surveys


Censorship of Government Scientists Spreads to the United Kingdom

, program manager, Center for Science & Democracy

British scientists are pushing back strongly against a move by the UK government to control how government scientists communicate their research with the public. This is a very troubling development that is bad for science and bad for the public interest. The news was reported on Friday in the Guardian and Science. Read more >

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An Update on Scientific Integrity in Canada, and How Scientists In Other Countries Can Help

, program manager, Center for Science & Democracy

In recent years, many Canadians have become more and more concerned about political interference in the work of Canadian government scientists, and a new report from PIPSC, the employee union that represents many of these scientists, provides little comfort that the situation will improve anytime soon. UCS has developed an open letter that allows non-Canadian scientists to show support for their Canadian government peers. You can read the letter and sign it here. Read more >

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EPA Inspector General Pushes Agency on Scientific Integrity

, program manager, Center for Science & Democracy

The EPA inspector general last week released the results of an investigation following up on the agency’s implementation of its scientific integrity policy (thanks to Michal Conger of the Washington Examiner for the heads up). But here’s an interesting question: is the inspector general’s attention misplaced? Read more >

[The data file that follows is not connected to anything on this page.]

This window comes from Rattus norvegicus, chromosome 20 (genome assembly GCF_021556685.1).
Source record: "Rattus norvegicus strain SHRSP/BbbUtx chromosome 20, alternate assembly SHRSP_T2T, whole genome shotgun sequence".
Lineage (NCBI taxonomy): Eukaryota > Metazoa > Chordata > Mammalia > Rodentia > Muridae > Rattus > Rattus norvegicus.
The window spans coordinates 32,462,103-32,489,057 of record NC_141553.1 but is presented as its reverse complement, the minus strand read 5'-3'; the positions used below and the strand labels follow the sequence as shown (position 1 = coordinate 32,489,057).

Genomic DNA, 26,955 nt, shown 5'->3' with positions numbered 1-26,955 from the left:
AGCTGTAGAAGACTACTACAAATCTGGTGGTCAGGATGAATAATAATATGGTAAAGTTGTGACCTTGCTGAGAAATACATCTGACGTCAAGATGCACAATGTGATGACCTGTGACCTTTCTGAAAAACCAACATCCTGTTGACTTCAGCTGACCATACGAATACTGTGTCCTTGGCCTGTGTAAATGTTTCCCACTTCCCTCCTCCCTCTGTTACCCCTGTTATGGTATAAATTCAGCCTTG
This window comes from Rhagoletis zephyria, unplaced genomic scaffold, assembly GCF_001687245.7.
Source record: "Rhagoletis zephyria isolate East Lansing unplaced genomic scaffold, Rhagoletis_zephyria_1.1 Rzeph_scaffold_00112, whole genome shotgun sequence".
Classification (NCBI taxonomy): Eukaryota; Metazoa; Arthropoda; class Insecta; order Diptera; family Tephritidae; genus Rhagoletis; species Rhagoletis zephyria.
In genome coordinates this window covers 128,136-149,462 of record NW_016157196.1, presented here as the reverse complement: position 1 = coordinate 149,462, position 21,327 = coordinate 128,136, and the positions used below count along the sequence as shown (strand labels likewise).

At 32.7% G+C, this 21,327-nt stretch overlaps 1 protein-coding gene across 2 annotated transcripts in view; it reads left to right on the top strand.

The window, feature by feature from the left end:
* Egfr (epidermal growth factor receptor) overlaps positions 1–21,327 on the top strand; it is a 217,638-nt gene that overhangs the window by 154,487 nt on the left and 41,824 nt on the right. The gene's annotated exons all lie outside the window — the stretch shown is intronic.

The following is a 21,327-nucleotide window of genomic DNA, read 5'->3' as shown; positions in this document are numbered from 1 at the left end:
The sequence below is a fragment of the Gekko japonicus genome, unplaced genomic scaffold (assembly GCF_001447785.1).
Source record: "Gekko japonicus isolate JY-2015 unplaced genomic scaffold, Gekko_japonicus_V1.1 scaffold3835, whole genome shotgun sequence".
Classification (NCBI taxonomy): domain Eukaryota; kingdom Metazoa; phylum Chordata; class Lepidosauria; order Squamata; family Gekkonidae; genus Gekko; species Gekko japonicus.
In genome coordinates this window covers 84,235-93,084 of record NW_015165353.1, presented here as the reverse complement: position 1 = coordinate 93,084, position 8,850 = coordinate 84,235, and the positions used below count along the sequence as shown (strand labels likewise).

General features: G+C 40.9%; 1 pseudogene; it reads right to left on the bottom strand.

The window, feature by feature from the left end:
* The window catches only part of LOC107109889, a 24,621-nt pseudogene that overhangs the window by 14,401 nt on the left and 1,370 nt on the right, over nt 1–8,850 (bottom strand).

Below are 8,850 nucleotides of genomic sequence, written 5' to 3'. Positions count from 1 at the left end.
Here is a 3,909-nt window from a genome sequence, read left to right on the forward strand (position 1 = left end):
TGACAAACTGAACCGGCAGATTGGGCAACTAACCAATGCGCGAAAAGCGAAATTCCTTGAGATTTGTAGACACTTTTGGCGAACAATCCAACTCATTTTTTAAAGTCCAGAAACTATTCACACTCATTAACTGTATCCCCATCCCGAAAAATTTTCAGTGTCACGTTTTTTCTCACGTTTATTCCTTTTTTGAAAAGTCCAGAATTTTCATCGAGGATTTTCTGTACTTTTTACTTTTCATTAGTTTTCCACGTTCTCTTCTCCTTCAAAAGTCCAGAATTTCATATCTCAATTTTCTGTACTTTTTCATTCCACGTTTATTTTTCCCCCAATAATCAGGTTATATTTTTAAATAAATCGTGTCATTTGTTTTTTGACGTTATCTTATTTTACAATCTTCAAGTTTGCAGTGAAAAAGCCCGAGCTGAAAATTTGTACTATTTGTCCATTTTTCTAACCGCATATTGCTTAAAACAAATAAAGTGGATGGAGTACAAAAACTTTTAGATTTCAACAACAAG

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New Report Details What Should Happen When Scientists at FDA Disagree

, science policy fellow

Should scientists at the Food and Drug Administration be able to have honest disputes with their colleagues about the science behind a drug or medical device approval decision? Or should they keep quiet about their concerns, preferring not to rock the boat? Read more >

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For Drugs and Medical Devices, It’s Still a Jungle Out There

, program manager, Center for Science & Democracy

When UCS started looking at the use of science at the FDA several years ago, I sat down and read The Jungle, which has been credited with prompting President Theodore Roosevelt to establish the first iteration of the Food and Drug Administration more than a century ago. The grisly descriptions of the Chicago meat-packing industry still conjure up vivid images in my mind.

We’ve made great strides over the past century in protecting the public from unsafe food products. But it’s an entirely different part of the FDA’s wheelhouse that will be taking center stage over the next two months: the regulation of prescription drugs and medical devices. Read more >

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